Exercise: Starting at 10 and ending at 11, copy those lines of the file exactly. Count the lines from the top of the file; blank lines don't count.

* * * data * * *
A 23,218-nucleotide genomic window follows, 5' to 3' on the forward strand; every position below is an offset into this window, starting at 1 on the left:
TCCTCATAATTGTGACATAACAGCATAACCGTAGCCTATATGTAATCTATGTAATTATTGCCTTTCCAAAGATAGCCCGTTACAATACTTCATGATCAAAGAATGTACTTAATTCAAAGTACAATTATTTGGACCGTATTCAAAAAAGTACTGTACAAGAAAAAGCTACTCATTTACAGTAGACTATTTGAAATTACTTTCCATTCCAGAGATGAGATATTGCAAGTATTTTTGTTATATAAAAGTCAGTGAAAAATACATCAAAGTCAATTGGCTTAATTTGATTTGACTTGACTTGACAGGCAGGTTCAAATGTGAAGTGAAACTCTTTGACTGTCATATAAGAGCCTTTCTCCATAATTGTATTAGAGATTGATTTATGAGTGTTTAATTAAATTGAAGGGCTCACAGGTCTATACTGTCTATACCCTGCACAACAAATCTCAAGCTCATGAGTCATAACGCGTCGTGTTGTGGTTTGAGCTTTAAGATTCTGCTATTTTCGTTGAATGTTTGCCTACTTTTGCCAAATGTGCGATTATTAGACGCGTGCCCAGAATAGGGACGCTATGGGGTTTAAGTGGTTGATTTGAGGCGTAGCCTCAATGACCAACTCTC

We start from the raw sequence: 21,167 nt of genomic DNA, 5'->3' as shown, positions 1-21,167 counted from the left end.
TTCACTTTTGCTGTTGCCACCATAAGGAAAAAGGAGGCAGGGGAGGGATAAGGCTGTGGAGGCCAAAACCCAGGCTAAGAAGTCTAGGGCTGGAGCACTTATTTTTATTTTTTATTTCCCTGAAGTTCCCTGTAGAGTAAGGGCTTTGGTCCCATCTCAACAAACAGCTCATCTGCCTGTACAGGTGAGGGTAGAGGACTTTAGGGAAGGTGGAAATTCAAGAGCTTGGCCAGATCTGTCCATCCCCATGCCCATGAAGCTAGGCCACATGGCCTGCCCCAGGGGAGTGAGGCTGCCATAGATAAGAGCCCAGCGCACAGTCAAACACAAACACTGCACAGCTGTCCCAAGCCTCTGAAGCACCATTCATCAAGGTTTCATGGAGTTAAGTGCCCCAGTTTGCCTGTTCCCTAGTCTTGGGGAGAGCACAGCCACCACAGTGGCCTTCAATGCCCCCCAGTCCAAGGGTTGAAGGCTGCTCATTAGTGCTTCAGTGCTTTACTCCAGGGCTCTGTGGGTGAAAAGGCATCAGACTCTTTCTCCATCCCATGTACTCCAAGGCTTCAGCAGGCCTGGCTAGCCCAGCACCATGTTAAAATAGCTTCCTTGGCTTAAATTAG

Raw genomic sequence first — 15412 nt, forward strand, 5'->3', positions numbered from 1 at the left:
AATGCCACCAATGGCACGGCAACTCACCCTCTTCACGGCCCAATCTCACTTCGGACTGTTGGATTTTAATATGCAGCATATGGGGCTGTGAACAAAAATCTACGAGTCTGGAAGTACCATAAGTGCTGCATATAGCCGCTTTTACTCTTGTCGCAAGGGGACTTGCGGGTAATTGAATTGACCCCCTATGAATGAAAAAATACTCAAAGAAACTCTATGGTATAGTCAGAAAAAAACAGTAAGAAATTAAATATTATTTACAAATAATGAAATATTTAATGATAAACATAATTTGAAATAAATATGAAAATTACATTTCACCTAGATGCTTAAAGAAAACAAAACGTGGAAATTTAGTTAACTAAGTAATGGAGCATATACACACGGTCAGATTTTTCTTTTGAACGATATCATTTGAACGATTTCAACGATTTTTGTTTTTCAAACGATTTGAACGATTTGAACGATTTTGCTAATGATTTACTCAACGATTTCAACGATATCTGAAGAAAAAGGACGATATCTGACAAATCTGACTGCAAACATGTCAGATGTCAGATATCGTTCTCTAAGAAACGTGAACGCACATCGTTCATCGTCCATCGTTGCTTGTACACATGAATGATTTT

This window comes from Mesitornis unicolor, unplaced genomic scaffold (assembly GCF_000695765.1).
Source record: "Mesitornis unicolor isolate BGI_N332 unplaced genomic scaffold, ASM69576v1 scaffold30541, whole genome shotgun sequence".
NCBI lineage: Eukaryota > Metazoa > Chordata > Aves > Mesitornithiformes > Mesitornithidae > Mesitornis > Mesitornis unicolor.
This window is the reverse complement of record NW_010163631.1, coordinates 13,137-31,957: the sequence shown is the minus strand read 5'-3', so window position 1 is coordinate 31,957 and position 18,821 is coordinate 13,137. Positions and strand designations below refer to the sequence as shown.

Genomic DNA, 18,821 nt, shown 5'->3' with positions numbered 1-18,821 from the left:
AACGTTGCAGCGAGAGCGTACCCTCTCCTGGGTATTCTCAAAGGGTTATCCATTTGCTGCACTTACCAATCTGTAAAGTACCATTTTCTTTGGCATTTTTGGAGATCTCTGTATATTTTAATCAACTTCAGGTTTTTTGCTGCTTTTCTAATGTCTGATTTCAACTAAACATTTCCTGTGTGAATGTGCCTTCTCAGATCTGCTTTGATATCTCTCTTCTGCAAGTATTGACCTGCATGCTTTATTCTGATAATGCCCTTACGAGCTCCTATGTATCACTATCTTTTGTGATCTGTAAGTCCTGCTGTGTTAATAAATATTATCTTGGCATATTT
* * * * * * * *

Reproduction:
This window is the reverse complement of record NW_010163631.1, coordinates 13,137-31,957: the sequence shown is the minus strand read 5'-3', so window position 1 is coordinate 31,957 and position 18,821 is coordinate 13,137. Positions and strand designations below refer to the sequence as shown.

Genomic DNA, 18,821 nt, shown 5'->3' with positions numbered 1-18,821 from the left: